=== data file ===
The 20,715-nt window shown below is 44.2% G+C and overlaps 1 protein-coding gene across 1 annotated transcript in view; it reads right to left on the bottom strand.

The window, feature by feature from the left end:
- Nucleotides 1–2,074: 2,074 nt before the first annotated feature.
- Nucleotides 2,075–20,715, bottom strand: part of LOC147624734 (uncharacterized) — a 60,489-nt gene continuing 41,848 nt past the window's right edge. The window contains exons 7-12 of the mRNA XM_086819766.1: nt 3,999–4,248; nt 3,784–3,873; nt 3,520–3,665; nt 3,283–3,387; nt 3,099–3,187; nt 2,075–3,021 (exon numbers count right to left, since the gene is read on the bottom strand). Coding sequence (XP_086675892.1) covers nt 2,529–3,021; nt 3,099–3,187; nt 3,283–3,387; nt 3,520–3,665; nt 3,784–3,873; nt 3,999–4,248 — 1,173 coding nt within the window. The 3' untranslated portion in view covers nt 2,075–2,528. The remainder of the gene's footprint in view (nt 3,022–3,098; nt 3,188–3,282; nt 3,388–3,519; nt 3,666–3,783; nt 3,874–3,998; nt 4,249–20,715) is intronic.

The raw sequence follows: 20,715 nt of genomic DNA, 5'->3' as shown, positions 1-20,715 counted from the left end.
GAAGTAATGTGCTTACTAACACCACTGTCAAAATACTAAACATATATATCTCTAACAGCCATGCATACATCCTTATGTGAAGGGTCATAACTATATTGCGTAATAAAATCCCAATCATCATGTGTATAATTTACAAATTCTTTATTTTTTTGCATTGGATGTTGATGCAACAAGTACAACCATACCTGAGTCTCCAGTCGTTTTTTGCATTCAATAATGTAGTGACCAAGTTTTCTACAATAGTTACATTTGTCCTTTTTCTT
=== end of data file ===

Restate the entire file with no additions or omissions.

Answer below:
The 20,715-nt window shown below is 44.2% G+C and overlaps 1 protein-coding gene across 1 annotated transcript in view; it reads right to left on the bottom strand.

The window, feature by feature from the left end:
- Nucleotides 1–2,074: 2,074 nt before the first annotated feature.
- Nucleotides 2,075–20,715, bottom strand: part of LOC147624734 (uncharacterized) — a 60,489-nt gene continuing 41,848 nt past the window's right edge. The window contains exons 7-12 of the mRNA XM_086819766.1: nt 3,999–4,248; nt 3,784–3,873; nt 3,520–3,665; nt 3,283–3,387; nt 3,099–3,187; nt 2,075–3,021 (exon numbers count right to left, since the gene is read on the bottom strand). Coding sequence (XP_086675892.1) covers nt 2,529–3,021; nt 3,099–3,187; nt 3,283–3,387; nt 3,520–3,665; nt 3,784–3,873; nt 3,999–4,248 — 1,173 coding nt within the window. The 3' untranslated portion in view covers nt 2,075–2,528. The remainder of the gene's footprint in view (nt 3,022–3,098; nt 3,188–3,282; nt 3,388–3,519; nt 3,666–3,783; nt 3,874–3,998; nt 4,249–20,715) is intronic.

The raw sequence follows: 20,715 nt of genomic DNA, 5'->3' as shown, positions 1-20,715 counted from the left end.
GAAGTAATGTGCTTACTAACACCACTGTCAAAATACTAAACATATATATCTCTAACAGCCATGCATACATCCTTATGTGAAGGGTCATAACTATATTGCGTAATAAAATCCCAATCATCATGTGTATAATTTACAAATTCTTTATTTTTTTGCATTGGATGTTGATGCAACAAGTACAACCATACCTGAGTCTCCAGTCGTTTTTTGCATTCAATAATGTAGTGACCAAGTTTTCTACAATAGTTACATTTGTCCTTTTTCTT